This chapter investigates comic-strip advertising to discover how the advertiser constructs intended persuasive meanings within the characteristic format of word-and-picture sequential panels. While comic-strip advertisements mimic comic-strip stylistics, consideration of the comic strip in its functional role as a device to achieve marketplace goals exposes an undertow of social indexicals that formulate what it means to be man or woman. This raises the puzzle of a cartooning phenomenon that embeds formative messages of gender and sexuality for a consumerist readership. The analytical perspective of this study draws on Pascal Lefevre’s framework of mise en scène and framing to explore the communicative technique of panel-by-panel cartoon advertisements. The outcome of this research is two-fold: it adds to scholarship that defines narrative storytelling as a powerful form of communication, and it supports claims of advertising as instrumental in perpetuating the social myth of a male-female behavioural dichotomy.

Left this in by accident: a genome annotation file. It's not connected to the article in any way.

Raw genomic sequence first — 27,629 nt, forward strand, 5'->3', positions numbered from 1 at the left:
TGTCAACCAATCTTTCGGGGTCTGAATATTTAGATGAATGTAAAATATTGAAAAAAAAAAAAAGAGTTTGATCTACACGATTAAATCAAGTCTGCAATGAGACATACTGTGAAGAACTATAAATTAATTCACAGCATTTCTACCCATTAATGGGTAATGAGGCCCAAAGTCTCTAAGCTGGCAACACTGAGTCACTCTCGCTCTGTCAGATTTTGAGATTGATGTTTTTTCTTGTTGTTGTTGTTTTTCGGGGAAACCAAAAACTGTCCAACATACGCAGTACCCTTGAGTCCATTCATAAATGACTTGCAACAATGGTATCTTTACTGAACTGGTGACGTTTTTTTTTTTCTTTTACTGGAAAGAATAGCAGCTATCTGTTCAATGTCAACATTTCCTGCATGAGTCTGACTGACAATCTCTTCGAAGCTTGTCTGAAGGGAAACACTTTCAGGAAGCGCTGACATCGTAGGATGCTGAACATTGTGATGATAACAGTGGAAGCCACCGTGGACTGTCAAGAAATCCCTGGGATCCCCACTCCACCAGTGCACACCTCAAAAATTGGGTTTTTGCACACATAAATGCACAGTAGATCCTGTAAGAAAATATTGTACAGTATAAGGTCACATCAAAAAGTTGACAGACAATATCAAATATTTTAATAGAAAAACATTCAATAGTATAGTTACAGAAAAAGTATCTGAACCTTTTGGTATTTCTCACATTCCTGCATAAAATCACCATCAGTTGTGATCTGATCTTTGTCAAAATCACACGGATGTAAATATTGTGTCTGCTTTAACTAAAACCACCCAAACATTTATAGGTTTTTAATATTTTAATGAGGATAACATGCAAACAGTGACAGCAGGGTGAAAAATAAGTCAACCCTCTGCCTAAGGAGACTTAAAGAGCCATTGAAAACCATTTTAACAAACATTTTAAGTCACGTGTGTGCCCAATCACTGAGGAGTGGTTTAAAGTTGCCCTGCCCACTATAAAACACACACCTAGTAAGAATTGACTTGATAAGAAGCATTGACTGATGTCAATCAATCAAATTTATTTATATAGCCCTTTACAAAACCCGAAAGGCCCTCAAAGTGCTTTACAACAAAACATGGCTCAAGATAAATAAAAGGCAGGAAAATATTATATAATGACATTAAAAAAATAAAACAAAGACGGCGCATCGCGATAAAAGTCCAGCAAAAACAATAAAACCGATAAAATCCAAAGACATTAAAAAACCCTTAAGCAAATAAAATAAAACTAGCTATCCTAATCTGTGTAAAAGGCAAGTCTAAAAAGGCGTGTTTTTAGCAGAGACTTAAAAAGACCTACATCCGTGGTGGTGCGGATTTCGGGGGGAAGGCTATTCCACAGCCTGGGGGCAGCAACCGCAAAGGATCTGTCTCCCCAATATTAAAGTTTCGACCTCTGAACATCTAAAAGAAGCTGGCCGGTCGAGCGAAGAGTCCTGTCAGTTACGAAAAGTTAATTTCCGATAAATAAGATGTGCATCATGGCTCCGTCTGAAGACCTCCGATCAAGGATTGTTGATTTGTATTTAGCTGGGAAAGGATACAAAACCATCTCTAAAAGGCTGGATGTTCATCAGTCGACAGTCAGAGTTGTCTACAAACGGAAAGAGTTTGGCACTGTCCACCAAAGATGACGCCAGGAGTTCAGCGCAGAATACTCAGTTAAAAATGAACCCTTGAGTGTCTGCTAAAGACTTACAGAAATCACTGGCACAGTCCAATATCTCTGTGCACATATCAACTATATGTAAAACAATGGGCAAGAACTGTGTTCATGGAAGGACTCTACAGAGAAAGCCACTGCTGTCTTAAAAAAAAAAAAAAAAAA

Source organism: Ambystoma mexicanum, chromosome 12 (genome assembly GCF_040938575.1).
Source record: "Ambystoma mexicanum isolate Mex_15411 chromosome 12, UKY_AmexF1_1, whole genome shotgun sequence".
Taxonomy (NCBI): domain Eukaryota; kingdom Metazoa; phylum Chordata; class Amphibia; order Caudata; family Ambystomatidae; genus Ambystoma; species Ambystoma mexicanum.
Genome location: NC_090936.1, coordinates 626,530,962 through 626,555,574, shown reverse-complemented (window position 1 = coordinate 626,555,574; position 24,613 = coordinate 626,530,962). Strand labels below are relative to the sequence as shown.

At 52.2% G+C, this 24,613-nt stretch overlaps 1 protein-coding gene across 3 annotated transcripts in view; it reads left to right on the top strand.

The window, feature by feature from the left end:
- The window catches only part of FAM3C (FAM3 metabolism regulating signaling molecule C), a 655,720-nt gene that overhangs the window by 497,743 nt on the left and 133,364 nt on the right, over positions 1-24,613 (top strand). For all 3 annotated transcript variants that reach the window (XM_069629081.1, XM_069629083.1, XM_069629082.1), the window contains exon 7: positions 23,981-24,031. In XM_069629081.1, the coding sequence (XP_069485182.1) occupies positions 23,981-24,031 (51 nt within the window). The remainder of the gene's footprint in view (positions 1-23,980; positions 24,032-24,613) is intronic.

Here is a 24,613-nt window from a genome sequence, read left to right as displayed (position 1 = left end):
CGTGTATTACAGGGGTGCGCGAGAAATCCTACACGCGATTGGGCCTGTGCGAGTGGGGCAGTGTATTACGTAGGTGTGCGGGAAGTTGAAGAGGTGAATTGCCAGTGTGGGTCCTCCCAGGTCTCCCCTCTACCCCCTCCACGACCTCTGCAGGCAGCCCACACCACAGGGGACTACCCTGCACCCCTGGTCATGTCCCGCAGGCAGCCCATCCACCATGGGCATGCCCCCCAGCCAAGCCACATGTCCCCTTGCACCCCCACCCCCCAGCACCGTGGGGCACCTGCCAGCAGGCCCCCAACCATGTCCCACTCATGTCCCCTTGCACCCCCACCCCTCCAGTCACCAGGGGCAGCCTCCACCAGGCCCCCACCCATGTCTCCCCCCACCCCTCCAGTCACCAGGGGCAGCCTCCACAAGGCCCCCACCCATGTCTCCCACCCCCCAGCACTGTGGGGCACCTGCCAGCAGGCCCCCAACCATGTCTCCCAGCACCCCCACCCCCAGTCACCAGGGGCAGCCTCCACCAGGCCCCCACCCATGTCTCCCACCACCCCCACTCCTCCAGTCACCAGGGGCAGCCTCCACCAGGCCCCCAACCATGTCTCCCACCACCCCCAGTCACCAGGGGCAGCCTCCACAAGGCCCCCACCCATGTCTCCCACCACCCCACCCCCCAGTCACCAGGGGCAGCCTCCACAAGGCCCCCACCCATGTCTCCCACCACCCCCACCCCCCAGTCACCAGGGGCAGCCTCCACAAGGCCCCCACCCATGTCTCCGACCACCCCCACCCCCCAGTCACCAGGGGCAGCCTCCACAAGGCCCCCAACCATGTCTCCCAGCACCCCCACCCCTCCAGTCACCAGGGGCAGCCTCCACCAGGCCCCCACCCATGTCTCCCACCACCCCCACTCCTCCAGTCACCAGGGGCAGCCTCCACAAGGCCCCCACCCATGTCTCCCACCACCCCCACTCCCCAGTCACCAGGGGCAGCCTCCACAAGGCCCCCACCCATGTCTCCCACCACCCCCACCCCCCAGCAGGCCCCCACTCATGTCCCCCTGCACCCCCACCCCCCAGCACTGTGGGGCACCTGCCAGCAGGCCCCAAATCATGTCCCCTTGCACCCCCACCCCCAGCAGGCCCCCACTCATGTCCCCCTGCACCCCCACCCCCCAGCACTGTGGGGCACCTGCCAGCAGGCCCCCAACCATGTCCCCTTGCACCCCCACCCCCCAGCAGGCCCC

|Title of host publication||The Routledge Companion to Gender and Sexuality in Comic Book Studies|
|Editors||Frederick Luis Aldama|
|Place of Publication||Abingdon Oxon UK|
|Number of pages||12|
|Publication status||Published - 2020|